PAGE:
2013 Annual Science Report
NASA Jet Propulsion Laboratory - Titan Reporting | SEP 2012 – AUG 2013
Task 3.2: Longer Wavelength Photochemistry of Condensates and Aerosols in Titan’s Lower Atmosphere and on the Surface.
This study focuses on the condensed phase photochemistry on Titan. In particular, we focus on understanding longer wavelength photochemistry of solid hydrocarbons to simulate photochemistry that could occur based on the UV penetration through the atmosphere and on the evolution of complex organic species in astrobiologically significant regions on Titan’s surface. Here we investigate the oxygenation chemistry involving the condensed Titan’s organic aerosols with water-ice on Titan’s surface – induced by high energy photons simulating the cosmic ray induced chemistry on Titan’s surface.
We published the work on longer wavelength photochemistry of condensed organic ices in Titan’s lower atmosphere in Nature Communications this year, based on our past years work, and continued more studies on the photochemistry of acetylene trapped in dicyanoacetylene as well as acetylene trapped cyanodiacetylene. The laboratory work in 2013 was mainly focused on surface photochemistry simulations of Titan’s condensed aerosols on the surface using laboratory analogs (tholins) on which abundant molecules such as acetylene were condensed in order to simulate surface solid photochemistry involving most abundant unsaturated molecule (acetylene) on Titan. Our results in longer wavelength photochemistry of C4N2 ice prompted reexamination of UV-VIS light reaching Titan’s surface, measured by Huygens probe, showing that the flux of >350 nm light reaching Titan’s surface is not insignificant. Based on these ideas, we focused our studies more towards understanding longer wavelength photochemical activity of Titan’s surface organic simulants.
We started a collaborative work this year with Dr. Nathalie Carrasco and her student Benjamin Fleury, who brought discharge tholin samples with various degree of methane in N2 atmosphere, simulating the Titan’s atmospheric aerosols. These materials were prepared on a sapphire window, which could be directly mounted on a cryogenic system and cooled to desired cryogenic temperatures under vacuum. To begin with, we tested pure acetylene ice at 50 K by laser irradiation at 355 nm. Depletion over a long period of time (several hours) was negligible. Then we simulated accretion of acetylene (Titan’s abundant volatile) on aerosol analogs (tholins prepared under various conditions). We found that when deposited over tholins, acetylene depletion upon laser irradiation is more significant.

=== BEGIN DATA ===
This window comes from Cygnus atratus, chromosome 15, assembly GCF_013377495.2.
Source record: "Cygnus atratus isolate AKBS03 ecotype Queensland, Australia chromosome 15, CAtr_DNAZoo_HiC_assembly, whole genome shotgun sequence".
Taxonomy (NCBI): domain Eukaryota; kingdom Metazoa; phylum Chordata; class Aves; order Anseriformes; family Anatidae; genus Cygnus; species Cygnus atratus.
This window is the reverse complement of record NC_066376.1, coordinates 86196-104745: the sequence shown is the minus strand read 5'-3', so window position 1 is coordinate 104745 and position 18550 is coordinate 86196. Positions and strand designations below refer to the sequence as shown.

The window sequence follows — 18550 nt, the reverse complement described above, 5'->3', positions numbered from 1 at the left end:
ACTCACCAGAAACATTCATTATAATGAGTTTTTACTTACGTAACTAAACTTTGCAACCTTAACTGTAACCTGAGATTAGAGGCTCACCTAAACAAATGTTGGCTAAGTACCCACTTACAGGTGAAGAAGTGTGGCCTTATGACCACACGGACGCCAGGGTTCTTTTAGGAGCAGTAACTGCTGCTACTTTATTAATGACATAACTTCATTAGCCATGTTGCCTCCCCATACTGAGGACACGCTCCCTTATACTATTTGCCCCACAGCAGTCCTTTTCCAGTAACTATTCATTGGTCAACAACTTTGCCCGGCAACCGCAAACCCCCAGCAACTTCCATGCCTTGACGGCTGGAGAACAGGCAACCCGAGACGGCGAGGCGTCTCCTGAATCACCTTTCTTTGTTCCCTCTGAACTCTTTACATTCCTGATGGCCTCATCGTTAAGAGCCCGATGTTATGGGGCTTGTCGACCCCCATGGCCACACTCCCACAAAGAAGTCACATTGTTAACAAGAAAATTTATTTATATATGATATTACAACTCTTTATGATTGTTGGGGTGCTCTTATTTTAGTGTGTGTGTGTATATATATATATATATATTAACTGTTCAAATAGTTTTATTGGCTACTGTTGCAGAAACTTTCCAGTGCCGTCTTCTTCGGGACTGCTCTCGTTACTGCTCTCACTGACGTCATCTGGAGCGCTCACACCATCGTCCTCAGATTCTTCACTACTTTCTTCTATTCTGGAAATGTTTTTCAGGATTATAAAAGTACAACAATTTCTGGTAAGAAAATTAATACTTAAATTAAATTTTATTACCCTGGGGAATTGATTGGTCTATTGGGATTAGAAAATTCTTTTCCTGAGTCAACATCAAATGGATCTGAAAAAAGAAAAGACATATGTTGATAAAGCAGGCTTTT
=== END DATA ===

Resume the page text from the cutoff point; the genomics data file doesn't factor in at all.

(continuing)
Further systematic studies are underway, using various laboratory-generated Titan’s aerosol analogs (which also represent Titan’s surface organic solids), now produced by Dr. Mark Smith’s lab (University of Houston) as well. We are presently analyzing the data for several publications. Our results indicate that while VUV irradiation resulted in extensive photochemical processing, longer wavelength photochemistry is slow, but not negligible in Titan’s lower atmosphere and on the solid surface. These new photochemical channels could contribute to the formation of complex organics as well as prebiotic molecules in regions of water abundance on Titan.
PROJECT MEMBERS:Murthy Gudipati
RELATED OBJECTIVES:Objective 1.1
Formation and evolution of habitable planets.
Outer Solar System exploration
Sources of prebiotic materials and catalysts
Origins and evolution of functional biomolecules
Origins of energy transduction